The averaged contact-pressures at the border contact surface are shown in Fig. 4. Overall, there were no significant differences between bottomed and unbottomed. All the data showed the same pattern for the three groups: in presence of a defect (B) the border contact surface pressure was significantly higher compared to the intact (preoperative) situation (A), performing a mosaicplasty made the border pressure decline to approach preoperative values (C), and after motion with and without weight the border contact pressure remained stable (C–E).

Fig. 4
figure 4

Graph showing the border contact pressure for three groups; bottomed (blue line), unbottomed (green line) and the whole group (grey line). In presence of a defect (b) the border contact surface pressure was significantly higher compared to the intact (preoperative) situation (a), performing a mosaicplasty made the border pressure decline to approach preoperative values (c), and after motion with and without weight the border contact pressure remained stable (c–e). Standardized deviation values are presented in Table 1

The pressure pattern of the mosaic contact surface was inverse to the border contact surface pressure (Fig. 5): the mosaicplasty area had almost no contact pressure after creating a defect (B), in the presence of the mosaicplasty the contact surface pressure was regained to some extent (C vs. A) and the contact pressure remained relatively constant after non-weight bearing and weight bearing motions (C–E).

Fig. 5
figure 5

Graph showing the mosaicplasty contact pressure for three groups; bottomed (blue line), unbottomed (green line) and the whole group (grey line). The mosaicplasty area had almost complete lack of contact pressure after creating a defect (b), in presence of the mosaicplasty the contact surface pressure was regained (c vs. a) and the contact pressure remained stable after non-weight bearing and weight bearing motion (c–e). Standardized deviation values are presented in Table 1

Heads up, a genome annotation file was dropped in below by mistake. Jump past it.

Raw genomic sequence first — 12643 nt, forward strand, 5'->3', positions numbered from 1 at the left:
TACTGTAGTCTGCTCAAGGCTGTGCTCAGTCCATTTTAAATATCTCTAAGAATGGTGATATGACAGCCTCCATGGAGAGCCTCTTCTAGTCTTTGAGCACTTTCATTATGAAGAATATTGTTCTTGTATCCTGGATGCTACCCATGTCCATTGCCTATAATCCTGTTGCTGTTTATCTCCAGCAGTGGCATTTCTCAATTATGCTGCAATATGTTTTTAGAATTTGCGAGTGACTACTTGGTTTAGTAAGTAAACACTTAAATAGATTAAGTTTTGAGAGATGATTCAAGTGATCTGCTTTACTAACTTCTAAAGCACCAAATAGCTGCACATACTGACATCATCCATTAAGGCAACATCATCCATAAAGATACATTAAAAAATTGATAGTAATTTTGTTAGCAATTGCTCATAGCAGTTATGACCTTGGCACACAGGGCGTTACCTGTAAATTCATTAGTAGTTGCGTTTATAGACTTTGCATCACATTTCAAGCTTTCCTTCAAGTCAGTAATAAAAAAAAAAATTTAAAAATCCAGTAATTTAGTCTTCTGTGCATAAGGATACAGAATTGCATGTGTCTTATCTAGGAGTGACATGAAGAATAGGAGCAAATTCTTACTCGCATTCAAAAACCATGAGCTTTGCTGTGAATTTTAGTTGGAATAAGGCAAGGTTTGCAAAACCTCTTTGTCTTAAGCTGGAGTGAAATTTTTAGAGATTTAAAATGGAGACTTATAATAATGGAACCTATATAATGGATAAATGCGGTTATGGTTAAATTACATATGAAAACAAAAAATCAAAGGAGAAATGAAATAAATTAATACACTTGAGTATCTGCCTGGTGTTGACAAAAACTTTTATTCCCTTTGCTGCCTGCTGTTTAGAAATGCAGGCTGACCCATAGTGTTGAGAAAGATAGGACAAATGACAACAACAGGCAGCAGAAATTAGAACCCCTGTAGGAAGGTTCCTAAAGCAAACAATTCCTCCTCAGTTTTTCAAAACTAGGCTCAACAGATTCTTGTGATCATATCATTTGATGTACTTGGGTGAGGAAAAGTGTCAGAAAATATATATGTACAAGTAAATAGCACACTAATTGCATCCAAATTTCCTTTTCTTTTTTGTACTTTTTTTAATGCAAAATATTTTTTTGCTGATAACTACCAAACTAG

Two out of eight unbottomed versus zero bottomed mosaicplasties showed a decreased mosaicplasty pressure and increased rim stress after weight bearing motion on individual Tekscan measurements, indicating that the mosaicplasty subsided below flush level. Five out of eight bottomed plugs were placed on the medial condyle and no significant differences in pressure or rim stress was found.


Mean pressure values measured are given in Table 1.

Table 1 Results of the surface contact pressure measurements of five conditions

Effect of defect (AB): Pressure redistribution occurred in the presence of a defect from the mosaic contact surface to the cartilage surrounding it. The border contact pressure increased to 192% (P = 0.000) compared to the preoperative border contact surface pressure, while the pressure on the defect contact surface decreased to 11% (P = 0.000).

Effect of mosaicplasty (BC): The mean stress elevation around the defect was partially restored in the presence of a mosaicplasty, as the border contact pressure decreased by 30% compared to the defect measurement. This resulted in a border contact pressure of 135% compared to intact cartilage. The mosaic contact pressure was restored from 11 to 67% (P = 0.000).